• The College participated in the Truth, Racial Healing and Transformation (TRHT) Institute hosted by the American Associations of Colleges of Universities (AACU) in June of 2022 with a team of 7 faculty and staff. As part of the ongoing professional development, four members of the team - Liz Markovits, Associate Dean of Faculty and Professor of Politics and Raghu Raghavan, Director of Sustainability. Lauren Gaia, Chief of Staff and Strategic Communications, and Kijua Sanders-McMurtry, Vice President for Equity and Inclusion participated in an immersive learning Civil Rights Tour to Atlanta, Georgia and Selma, Alabama.
  • The College has hosted a significant number of events related to “Braiding Sweetgrass,” our ’22–’23 Common Read, including the opening event with author and professor Dr. Robin Wall Kimmerer, the grand opening of the Zowie Banteah Cultural Center
  • , the DEI “Brown Bag Series: Food Sovereignty and Native Ways of Knowing — Reflection on ‘Braiding Sweetgrass’” with Rachel Beth Sayet, the MHC Art Museum’s “Considering Indigeneity” and several sessions at the annual Building On Our Momentum (BOOM!): Community Day in March of 2023. Sessions included “Voices from the Dawnland: Indigenous Writers Speak” and “Ceremonial Herbs of Native America: Sacred Plants.”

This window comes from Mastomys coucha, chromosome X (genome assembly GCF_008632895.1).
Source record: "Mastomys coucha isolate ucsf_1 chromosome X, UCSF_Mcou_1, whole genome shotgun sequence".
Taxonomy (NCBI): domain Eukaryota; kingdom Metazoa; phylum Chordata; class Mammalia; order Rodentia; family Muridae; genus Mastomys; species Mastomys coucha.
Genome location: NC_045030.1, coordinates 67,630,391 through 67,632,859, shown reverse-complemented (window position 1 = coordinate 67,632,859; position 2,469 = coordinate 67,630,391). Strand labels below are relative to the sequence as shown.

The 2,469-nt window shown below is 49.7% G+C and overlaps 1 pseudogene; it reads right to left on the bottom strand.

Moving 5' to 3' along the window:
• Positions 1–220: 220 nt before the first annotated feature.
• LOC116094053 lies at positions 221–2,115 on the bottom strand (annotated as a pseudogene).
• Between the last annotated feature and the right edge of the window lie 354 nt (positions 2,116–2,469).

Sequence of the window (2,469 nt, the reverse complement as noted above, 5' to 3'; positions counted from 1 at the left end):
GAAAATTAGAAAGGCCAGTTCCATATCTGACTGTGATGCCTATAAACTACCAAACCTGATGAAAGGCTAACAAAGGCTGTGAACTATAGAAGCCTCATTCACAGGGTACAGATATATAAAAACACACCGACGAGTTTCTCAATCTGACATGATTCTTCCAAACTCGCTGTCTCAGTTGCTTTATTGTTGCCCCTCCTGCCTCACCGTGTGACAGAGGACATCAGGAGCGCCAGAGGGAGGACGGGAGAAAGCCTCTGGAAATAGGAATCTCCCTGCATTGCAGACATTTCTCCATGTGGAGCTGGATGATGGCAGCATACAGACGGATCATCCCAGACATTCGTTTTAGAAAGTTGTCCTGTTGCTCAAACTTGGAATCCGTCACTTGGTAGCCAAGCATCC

• The College has selected “Disability Visibility” as its ’23–’24 Common Read, which will include an opening event with the text’s editor Alice Wong, a disabled activist, writer, editor, media maker and consultant.
  • The College has established two teach-ins, the teach-in on antisemitism held each January as part of the Martin Luther King and Coretta Scott King Series on Racial Justice and Reconciliation, and the Indigenous Peoples’ Day teach-in, which happens each October on Indigenous Peoples’ Day.